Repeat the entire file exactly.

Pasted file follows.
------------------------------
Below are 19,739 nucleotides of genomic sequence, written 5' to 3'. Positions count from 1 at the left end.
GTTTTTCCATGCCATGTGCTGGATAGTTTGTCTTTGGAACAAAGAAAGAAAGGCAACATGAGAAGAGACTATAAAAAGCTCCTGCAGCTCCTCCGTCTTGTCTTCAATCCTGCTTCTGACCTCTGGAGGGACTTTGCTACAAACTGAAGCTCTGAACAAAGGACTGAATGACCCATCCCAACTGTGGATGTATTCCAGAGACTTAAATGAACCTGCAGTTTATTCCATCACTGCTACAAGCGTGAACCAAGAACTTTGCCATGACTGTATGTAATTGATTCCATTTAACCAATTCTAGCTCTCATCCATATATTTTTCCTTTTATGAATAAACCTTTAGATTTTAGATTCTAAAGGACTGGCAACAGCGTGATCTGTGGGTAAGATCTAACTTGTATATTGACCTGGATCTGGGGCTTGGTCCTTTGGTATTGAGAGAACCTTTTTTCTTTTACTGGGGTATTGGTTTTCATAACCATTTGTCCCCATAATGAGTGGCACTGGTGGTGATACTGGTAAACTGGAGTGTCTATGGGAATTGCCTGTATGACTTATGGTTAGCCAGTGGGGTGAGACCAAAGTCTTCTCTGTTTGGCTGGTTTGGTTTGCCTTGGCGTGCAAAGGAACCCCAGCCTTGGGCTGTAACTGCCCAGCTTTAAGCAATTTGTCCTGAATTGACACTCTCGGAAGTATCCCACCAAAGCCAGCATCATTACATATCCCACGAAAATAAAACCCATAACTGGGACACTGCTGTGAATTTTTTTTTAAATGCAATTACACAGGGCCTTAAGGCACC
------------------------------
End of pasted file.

Below are 19,739 nucleotides of genomic sequence, written 5' to 3'. Positions count from 1 at the left end.
GTTTTTCCATGCCATGTGCTGGATAGTTTGTCTTTGGAACAAAGAAAGAAAGGCAACATGAGAAGAGACTATAAAAAGCTCCTGCAGCTCCTCCGTCTTGTCTTCAATCCTGCTTCTGACCTCTGGAGGGACTTTGCTACAAACTGAAGCTCTGAACAAAGGACTGAATGACCCATCCCAACTGTGGATGTATTCCAGAGACTTAAATGAACCTGCAGTTTATTCCATCACTGCTACAAGCGTGAACCAAGAACTTTGCCATGACTGTATGTAATTGATTCCATTTAACCAATTCTAGCTCTCATCCATATATTTTTCCTTTTATGAATAAACCTTTAGATTTTAGATTCTAAAGGACTGGCAACAGCGTGATCTGTGGGTAAGATCTAACTTGTATATTGACCTGGATCTGGGGCTTGGTCCTTTGGTATTGAGAGAACCTTTTTTCTTTTACTGGGGTATTGGTTTTCATAACCATTTGTCCCCATAATGAGTGGCACTGGTGGTGATACTGGTAAACTGGAGTGTCTATGGGAATTGCCTGTATGACTTATGGTTAGCCAGTGGGGTGAGACCAAAGTCTTCTCTGTTTGGCTGGTTTGGTTTGCCTTGGCGTGCAAAGGAACCCCAGCCTTGGGCTGTAACTGCCCAGCTTTAAGCAATTTGTCCTGAATTGACACTCTCGGAAGTATCCCACCAAAGCCAGCATCATTACATATCCCACGAAAATAAAACCCATAACTGGGACACTGCTGTGAATTTTTTTTTAAATGCAATTACACAGGGCCTTAAGGCACC